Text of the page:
REVIEW: Her.ie's Book of the Month - Labor Day by Joyce Maynard
February was an exciting month for the bookworms in Her.ie Towers, as we finally formed our Book Club and chose our first Book of the Month.
For our first outing, we opted for Joyce Maynard's coming-of-age novel Labor Day. The book, released in 2009, has now been adapted for the big screen and a film version starring Kate Winslet and Josh Brolin will land in Irish cinemas on Friday, the 21st of March.
For an in-depth discussion on the book, you can check out our podcast here. Below, book club members Rebecca, Úna, Sue, Cathy and Michelle give their condensed take on our February find.
Labour Day is a story about love and escape, compassion and confusion. It explores human nature and relationships in extreme circumstances and is more so about the people involved in a situation than what actually happens in that situation. One of the most striking things about Joyce Maynard’s book that I found intriguing and surprisingly engaging is that it explores the connection between two people from an outsider’s point of view.
At first it takes a while to adapt to this type of narrative but it is done in such a way that you don’t lose out on the intimacy or complexity of the relationship. However I must admit that it was also frustrating at times to see an adult relationship through the eyes of a teenage boy. Speaking of frustration, it is also a story that I think takes time and a lot of patience. If you persist with it, it is worth it in the end. In fact, I’d say the final two or three chapters really saved the book for me. It wasn’t that it wasn’t good up until that point, it’s just that this is when the pieces of the story really come together and things start to happen. I actually thought I knew where the story was going to finish up but I was wrong, in a good way. The ending ties up all the strands of the narrative in a satisfying conclusion that made this hopeless romantic very content.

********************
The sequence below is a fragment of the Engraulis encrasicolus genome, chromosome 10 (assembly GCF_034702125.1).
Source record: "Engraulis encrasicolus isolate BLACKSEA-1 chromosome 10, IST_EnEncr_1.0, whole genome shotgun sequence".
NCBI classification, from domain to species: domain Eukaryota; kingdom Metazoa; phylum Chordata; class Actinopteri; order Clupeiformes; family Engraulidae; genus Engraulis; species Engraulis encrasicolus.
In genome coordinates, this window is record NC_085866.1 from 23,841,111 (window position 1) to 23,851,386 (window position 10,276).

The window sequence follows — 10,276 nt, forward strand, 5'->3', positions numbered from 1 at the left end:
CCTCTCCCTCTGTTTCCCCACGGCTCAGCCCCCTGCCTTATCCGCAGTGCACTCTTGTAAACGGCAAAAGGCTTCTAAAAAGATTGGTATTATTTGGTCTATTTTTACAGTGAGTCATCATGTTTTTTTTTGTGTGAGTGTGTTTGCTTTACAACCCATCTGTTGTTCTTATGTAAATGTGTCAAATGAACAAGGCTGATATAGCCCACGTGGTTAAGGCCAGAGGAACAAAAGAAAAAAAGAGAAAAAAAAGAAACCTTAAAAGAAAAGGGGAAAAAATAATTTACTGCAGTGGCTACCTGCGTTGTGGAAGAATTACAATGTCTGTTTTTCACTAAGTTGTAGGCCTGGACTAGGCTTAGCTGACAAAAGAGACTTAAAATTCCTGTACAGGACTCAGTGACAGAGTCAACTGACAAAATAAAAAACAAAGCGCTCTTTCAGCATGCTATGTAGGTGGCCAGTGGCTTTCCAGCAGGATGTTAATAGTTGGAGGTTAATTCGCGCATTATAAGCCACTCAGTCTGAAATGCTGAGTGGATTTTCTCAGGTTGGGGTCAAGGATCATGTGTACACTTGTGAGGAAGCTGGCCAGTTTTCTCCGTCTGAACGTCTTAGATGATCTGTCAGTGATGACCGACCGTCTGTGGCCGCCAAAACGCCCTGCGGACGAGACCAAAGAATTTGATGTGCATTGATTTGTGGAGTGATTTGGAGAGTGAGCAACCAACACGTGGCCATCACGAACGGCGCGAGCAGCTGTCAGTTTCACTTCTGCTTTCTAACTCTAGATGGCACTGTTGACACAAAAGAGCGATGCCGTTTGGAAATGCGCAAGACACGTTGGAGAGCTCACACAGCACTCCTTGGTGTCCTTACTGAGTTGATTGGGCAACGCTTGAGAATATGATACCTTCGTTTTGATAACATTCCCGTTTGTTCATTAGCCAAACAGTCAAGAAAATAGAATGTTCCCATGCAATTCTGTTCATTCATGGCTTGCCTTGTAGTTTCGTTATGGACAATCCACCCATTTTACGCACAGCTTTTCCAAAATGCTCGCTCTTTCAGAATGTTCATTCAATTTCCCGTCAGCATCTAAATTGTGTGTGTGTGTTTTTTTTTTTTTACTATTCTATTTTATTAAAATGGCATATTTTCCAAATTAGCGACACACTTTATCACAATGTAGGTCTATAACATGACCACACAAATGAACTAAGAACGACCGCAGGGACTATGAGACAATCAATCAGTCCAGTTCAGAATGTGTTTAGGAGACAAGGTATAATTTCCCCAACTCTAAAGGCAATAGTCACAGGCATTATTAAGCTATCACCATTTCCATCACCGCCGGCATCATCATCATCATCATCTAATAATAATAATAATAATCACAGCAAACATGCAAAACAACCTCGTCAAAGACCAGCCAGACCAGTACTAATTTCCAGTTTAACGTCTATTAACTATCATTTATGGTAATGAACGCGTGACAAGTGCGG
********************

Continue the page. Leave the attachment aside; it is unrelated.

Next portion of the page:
When I first delved into Labor Day, I was sure what to expect. In the beginning it felt like a predictable story with naïve characters that bordered on irritating, but once I got about three-quarters of the way through the book I started to understand it and its characters a bit more.